In our paper, we distinguish between two forms of memory knowledge: experiential memory knowledge and stored memory knowledge. We argue that, mutatis mutandis, the case that Pritchard makes for epistemological disjunctivism regarding perceptual knowledge can be made for epistemological disjunctivism regarding experiential memory knowledge. At the same time, we argue against a disjunctivist account of stored memory knowledge.
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  19. Evidential Holism.Joe Morrison - 2017 - Philosophy Compass 12 (6):e12417.
    Evidential holism begins with something like the claim that “it is only jointly as a theory that scientific statements imply their observable consequences.” This is the holistic claim that Elliott Sober tells us is an “unexceptional observation”. But variations on this “unexceptional” claim feature as a premise in a series of controversial arguments for radical conclusions, such as that there is no analytic or synthetic distinction that the meaning of a sentence cannot be understood without understanding the whole language of (...)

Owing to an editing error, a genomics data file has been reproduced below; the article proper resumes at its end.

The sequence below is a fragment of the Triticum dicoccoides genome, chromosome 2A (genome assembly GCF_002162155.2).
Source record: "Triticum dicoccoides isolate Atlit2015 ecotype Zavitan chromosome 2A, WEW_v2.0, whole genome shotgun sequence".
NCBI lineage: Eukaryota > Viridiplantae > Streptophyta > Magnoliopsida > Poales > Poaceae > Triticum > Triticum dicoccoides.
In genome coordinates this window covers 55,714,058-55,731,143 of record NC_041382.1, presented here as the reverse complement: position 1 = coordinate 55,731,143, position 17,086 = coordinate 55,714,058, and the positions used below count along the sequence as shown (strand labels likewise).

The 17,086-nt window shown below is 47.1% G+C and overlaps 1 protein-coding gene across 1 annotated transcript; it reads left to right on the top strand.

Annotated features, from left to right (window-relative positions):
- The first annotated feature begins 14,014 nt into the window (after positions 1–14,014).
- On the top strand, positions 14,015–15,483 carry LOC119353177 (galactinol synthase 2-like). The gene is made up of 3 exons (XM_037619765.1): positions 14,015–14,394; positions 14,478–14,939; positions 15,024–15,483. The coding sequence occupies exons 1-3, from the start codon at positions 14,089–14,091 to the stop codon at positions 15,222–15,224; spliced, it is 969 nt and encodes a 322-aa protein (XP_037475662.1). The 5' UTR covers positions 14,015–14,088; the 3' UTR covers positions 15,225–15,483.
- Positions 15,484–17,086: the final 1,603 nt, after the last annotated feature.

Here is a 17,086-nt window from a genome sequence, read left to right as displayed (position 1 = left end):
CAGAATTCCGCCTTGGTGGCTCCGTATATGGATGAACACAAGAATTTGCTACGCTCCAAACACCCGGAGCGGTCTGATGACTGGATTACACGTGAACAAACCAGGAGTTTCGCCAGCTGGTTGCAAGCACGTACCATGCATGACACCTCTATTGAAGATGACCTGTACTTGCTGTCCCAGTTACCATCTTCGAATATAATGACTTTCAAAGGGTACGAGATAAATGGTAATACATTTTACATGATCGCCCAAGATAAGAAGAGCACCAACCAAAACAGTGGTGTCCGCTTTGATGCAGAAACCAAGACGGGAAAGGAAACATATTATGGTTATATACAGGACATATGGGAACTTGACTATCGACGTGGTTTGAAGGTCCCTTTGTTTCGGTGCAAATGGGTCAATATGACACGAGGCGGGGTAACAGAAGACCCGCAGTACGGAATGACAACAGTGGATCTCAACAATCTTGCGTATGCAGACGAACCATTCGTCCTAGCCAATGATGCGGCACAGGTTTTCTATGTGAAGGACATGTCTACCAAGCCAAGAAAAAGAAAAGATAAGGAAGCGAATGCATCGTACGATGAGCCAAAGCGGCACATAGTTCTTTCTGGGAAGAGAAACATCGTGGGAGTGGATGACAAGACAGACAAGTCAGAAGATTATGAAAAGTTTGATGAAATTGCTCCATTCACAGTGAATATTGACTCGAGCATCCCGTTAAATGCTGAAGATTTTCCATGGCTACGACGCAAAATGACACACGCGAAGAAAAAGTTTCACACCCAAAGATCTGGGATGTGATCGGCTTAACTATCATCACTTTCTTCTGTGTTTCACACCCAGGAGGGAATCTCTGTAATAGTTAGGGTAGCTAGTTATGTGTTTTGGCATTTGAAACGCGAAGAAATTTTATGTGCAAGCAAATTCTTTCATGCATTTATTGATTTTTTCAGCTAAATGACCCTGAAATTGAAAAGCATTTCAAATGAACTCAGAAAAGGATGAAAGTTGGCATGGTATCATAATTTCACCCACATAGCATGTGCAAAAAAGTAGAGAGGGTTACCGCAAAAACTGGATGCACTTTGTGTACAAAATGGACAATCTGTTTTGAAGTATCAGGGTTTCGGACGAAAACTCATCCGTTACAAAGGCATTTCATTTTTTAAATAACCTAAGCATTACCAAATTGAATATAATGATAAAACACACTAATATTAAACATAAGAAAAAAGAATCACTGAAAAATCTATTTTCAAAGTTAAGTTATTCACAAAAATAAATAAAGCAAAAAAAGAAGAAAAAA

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  20.  65
    What Can Our Best Scientific Theories Tell Us About The Modal Status of Mathematical Objects?Joe Morrison - forthcoming - Erkenntnis:1-18.
    Indispensability arguments are used as a way of working out what there is: our best science tells us what things there are. Some philosophers think that indispensability arguments can be used to show that we should be committed to the existence of mathematical objects. Do indispensability arguments also deliver conclusions about the modal properties of these mathematical entities? Colyvan Mathematical knowledge, OUP, Oxford, 109-122, 2007) and Hartry Field each suggest that a consequence of the empirical methodology of indispensability arguments is (...)